Academic achievement is a composite measure of many different factors from the developmental to the psychosocial. Several mechanisms thought to be instrumental in improving academic achievement have been reported from the neurobiological, psychological, and physical perspectives. Neurobiologically, exercise induces increased cerebral blood flow, brain-derived neurotrophic factors, neuroplasticity, and changes in neurotransmitters such as serotonin, noradrenalin, and dopamine. [4, 5] For example, the acquisition of motor skills was shown to improve neuroplasticity and cognitive function, [5] and improvements in executive function, memory, and attention have been reported in connection with increased physical activity. [16,17,18,19,20] The executive function is considered to be especially important for predicting children’s academic achievement. [21] Psychologically, exercise is thought to improve mood, lessen anxiety, and boost self-perception/self-esteem, all of which contribute to better academic achievement. [3, 11, 22] Numerous studies have demonstrated the positive effects of exercise on academic achievement and cognitive function, but most were small randomized controlled trials (RCTs), and some were not intervention studies. [10, 16, 17, 23,24,25,26] To date there are very few, large, population-based RCT examining the effect of exercise in children. A small number of meta-analyses and systematic reviews have been done but have demonstrated only small positive effects due to exercise intervention. [8, 12, 27] A Cochrane systematic review recommended investigating academic achievement and brain function in obesity-prevention studies because only few RCT addressing these issue exist [28] and the current evidence is meager. High-quality RCT are needed especially in developing countries as most of the previous intervention studies were done in developed countries like the US, Canada, and Australia.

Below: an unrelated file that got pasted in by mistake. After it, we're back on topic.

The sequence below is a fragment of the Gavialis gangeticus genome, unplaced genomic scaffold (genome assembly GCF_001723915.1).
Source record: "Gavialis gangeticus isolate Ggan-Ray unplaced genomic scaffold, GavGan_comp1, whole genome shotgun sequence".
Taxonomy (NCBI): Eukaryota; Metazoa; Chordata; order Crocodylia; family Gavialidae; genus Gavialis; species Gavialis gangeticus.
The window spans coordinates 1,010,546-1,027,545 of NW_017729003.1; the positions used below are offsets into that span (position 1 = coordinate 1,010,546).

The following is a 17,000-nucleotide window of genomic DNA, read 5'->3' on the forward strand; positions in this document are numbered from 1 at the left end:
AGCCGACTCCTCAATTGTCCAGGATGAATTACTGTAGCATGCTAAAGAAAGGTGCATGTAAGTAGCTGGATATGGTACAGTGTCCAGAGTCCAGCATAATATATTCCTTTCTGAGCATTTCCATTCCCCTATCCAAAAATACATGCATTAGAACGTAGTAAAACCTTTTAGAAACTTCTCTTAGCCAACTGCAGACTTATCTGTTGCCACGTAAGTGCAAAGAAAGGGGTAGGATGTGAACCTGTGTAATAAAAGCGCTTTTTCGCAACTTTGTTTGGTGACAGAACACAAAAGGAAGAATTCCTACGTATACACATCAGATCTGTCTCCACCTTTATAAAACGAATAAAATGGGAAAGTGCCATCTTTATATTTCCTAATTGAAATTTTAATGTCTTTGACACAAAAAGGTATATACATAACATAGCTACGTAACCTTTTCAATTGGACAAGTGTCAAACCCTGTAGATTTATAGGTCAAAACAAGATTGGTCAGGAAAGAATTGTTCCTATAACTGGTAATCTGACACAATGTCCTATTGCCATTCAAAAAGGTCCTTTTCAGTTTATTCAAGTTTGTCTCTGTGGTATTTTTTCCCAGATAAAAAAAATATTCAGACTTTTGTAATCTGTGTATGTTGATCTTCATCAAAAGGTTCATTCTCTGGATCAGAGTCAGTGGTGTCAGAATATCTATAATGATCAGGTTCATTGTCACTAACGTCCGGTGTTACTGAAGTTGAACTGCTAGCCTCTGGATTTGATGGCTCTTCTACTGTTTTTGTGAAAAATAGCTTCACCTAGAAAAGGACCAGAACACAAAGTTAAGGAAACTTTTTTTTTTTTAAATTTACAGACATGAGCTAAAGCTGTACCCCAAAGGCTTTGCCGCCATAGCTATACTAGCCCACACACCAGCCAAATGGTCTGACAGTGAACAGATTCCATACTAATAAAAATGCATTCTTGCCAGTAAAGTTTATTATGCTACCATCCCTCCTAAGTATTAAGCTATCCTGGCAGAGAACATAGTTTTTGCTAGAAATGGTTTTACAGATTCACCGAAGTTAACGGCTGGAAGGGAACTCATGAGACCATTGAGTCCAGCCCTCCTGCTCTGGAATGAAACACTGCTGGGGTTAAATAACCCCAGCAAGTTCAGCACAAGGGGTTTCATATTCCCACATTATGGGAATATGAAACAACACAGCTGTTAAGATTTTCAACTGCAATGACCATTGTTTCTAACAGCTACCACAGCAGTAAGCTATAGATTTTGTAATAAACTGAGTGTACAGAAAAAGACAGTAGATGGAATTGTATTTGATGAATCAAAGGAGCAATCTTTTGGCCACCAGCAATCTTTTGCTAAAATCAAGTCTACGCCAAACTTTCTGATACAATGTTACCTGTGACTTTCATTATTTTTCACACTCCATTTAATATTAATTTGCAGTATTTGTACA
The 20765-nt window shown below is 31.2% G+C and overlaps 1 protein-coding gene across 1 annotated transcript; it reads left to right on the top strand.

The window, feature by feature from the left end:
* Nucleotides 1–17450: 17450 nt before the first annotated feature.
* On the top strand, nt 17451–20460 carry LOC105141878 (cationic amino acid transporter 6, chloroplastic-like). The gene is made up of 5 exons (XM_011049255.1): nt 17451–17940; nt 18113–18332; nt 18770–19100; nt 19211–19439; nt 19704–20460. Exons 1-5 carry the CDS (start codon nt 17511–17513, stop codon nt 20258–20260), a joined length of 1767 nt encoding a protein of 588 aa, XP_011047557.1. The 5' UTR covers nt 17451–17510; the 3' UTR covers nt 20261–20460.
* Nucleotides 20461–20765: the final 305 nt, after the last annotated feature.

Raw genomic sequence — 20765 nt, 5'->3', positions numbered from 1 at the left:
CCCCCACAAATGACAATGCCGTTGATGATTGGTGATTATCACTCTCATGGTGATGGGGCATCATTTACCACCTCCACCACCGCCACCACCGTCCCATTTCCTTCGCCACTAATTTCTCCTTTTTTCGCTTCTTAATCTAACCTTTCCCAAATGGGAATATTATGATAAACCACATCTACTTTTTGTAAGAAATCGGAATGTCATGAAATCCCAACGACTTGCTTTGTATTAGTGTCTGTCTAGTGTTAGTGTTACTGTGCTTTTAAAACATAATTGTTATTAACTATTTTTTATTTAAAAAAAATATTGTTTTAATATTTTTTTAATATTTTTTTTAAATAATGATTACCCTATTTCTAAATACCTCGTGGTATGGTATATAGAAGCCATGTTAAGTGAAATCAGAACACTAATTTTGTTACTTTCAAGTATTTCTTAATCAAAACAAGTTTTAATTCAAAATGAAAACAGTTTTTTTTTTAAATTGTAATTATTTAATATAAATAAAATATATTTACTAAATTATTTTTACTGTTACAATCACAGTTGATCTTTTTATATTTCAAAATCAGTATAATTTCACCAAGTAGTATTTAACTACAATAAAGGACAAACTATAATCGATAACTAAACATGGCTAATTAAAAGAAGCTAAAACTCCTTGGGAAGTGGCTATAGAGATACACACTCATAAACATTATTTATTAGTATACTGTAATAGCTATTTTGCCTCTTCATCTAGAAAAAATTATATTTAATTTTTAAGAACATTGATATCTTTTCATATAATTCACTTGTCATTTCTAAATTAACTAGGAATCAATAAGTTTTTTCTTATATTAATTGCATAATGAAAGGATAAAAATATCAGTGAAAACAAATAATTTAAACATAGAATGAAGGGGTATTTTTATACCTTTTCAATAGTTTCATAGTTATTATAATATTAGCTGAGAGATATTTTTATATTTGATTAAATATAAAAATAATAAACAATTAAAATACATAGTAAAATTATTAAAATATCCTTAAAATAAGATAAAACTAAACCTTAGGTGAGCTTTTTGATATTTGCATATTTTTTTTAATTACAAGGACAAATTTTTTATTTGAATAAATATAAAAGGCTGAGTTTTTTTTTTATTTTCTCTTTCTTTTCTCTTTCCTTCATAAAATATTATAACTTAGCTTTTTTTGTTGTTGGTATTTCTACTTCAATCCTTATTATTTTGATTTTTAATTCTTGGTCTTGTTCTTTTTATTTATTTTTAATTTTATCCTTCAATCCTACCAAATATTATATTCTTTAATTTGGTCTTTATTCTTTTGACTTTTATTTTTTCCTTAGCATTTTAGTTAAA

As studies of children in the developed world have shown, physical activity deficits among children not only result in increased obesity and poorer athletic ability but may also have adverse effects on academic achievement and brain function. Similar trends are now being seen among children in emerging nations. Mongolia is one of these emerging nations now facing an epidemiological transition from infectious diseases to non-communicable and lifestyle-related health issues. In Mongolia, the physical activity deficit among children has become a serious problem in recent years especially in Ulaanbaatar, the capital city, where the shortage of outdoor play spaces caused by rapid urbanization, the spread of television and video games, and severe winter weather, have reduced the physical activity levels of children. In Ulaanbaatar, the average temperature is below freezing for more than five months per year. This fact has contributed greatly to increasing child obesity. In Mongolia, previous studies showed that the rate of overweight and obesity was 10.6 and 1.5%, respectively, among children aged 12–17. [29] Physical inactivity and obesity cause childhood health problems including diabetes mellitus, hypertension, hyperlipidemia, etc. Moreover, the adverse effects of exercise deficits are thought to have non-physical consequences including poor academic achievement and cognitive development. These health problems are common to middle-income earners worldwide, including those in developing countries like Mongolia.